Samuel Russell "Rusty" Crawford - Born November 7, 1885 in Cardinal, Ontario – Died December 19, 1971 in Prince Albert, Saskatchewan was a Canadian ice Hockey left winger and coach.
Crawford grew up in the township of Cardinal, learning to play Hockey in the winter on the St. Lawrence River.
Crawford later moved to Saskatchewan, settling in Prince Albert. He played with the Prince Albert Mintos for the 1909-10 season. Originally the Mintos were amateur (senior level), The league was not openly professional to begin with. Prince Albert and the Saskatoon Westerns were accused of professionalism. Their players were asked to sign affidavits confirming their amateur status. When the players refused to sign, the two teams were suspended. They joined the Saskatchewan Professional Hockey League / SPHL for the 1910–11 season. Crawford scored 26 goals in 7 games, leading the Mintos to the SPHL championship. He joined the Saskatoon Hoo-Hoos for the 1911–12 season. Both the Mintos and Hoo-Hoos issued challenges for the Stanley Cup in the year Crawford played with them, but his teams were eliminated from the competition by other teams.
Crawford signed with the Quebec Hockey Club, known as the Quebec Bulldogs for the 1912-13 National Hockey Association / NHA season. He scored just 4 goals in 19 games for the Bulldogs, but the team finished first in the NHA during the season, winning the O'Brien Trophy, and retained possession of the Stanley Cup they had won the previous season.
Crawford played in the first game of a 2 game total goals Stanley Cup challenge by the Sydney Millionaires on March 8, 1913. He scored 3 goals in the game, which the Bulldogs easily won 14-3. Crawford did not play in game two, won by Quebec 6-2.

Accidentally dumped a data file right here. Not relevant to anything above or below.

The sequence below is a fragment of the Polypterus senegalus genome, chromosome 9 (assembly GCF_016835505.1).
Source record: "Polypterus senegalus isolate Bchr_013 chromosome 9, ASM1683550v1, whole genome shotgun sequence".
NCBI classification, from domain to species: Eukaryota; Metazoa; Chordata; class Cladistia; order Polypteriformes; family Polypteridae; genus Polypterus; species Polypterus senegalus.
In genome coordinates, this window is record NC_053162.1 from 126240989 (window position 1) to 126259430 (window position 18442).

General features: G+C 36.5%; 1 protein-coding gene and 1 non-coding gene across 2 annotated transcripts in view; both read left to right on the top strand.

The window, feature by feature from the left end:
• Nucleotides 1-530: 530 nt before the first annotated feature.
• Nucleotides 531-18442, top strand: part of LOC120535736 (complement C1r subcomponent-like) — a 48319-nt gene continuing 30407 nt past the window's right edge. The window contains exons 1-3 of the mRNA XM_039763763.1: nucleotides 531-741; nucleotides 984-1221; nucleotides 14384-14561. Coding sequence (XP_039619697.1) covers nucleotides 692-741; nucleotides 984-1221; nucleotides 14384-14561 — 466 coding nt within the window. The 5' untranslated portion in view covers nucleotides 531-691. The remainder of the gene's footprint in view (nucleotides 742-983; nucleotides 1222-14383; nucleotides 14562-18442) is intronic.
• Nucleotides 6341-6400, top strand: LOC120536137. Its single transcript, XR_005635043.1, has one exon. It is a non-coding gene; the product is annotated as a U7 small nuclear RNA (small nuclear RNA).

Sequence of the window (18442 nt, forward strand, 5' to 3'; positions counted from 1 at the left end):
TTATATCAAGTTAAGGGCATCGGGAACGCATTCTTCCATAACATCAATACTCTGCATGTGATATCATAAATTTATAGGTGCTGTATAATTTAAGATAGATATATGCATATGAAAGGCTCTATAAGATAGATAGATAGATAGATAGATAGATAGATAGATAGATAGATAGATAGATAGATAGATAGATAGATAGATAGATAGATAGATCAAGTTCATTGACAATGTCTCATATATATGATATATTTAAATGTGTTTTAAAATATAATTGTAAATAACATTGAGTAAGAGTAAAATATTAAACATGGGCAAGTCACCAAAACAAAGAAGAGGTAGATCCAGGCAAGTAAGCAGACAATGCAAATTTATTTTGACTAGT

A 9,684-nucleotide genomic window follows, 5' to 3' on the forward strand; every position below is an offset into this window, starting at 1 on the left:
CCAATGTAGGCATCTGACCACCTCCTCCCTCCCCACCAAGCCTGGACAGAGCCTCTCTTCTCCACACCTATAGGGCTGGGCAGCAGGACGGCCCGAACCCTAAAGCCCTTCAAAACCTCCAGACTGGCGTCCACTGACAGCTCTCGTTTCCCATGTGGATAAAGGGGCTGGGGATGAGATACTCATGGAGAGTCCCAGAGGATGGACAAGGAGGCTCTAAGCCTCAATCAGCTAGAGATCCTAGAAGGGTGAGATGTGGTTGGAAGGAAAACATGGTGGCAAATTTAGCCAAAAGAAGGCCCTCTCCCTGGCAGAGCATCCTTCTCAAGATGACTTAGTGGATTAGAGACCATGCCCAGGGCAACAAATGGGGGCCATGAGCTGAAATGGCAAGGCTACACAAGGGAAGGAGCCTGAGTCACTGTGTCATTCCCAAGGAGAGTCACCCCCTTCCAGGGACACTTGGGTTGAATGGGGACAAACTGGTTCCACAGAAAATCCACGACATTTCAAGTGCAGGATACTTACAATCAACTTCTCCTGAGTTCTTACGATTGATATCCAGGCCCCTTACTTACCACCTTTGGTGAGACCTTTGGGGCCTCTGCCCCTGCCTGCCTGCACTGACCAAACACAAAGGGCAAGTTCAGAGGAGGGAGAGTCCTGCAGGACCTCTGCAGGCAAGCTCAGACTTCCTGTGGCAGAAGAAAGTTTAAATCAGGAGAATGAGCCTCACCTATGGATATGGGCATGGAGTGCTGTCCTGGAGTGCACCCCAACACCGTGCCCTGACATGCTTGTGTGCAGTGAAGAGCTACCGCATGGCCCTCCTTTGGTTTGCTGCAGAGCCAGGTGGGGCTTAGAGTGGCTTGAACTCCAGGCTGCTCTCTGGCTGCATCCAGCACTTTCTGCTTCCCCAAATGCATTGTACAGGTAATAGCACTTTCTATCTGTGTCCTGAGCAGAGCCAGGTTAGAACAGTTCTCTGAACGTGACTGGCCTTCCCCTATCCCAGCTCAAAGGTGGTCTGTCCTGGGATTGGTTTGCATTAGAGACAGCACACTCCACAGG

The Bulldogs would leave on a train the next day, to join a exhibition series that was underway in New York City, and played 2 games vs the Montreal Wanderers at the St. Nicolas Rink. Wanderers won the first game 9-5, with the Bulldogs taking the second game 5-3.
Quebec once again would be back on the train, this time heading the the West Coast of Canada, to play in another exhibition series, this one a best-of-three series vs the Victoria Senators (Aristocrats). The Quebec team had to take the train to Vancouver, and then the Steamship Ferry to Victoria, which was the capital of British Columbia. The Senators had requested a challenge series with Quebec, but would not travel to Quebec City, but would play a series in Toronto. Bulldogs would not agree to defend the Cup on any other ice than their home rink. The Senators would win the best-of-three exhibition series, with Crawford scoring 1 goal in the first game and 2 goals in the second game.
Crawford played for the Bulldogs for another 4 seasons, becoming one of their best goal scorers, with 15, 19, 18 and 11 goals scored over those four years. Crawford finished 10th overall in league scoring with his 19 goals during the 1914-15 season.
Crawford started the 1917-18 season with the Ottawa Senators, but after scoring just 1 goal in 11 games, was released and then was signed by the Toronto Hockey Club on February 9, 1918. as a free agent. Crawford scored 2 goals in nine games for the Torontos, as the team was now referred to, along with Toronto Arenas.
In the 1918 National Hockey League / NHL Playoffs, which were the 1st in League history, the Montreal Canadiens and the Toronto Hockey Club (Arenas) played a 2 game total goals series in which the winner would advance to the Stanley Cup championship series. Toronto won the first game at Mutual Street Arena 7-3. Crawford had no goals in the first game, but at the second game, played at the Jubilee Arena in Montreal, Crawford scored 2 goals, both of which tied the game at the time (2-2 and 3-3). Montreal won the game 4-3, but Toronto won the series 10-7 on total goals.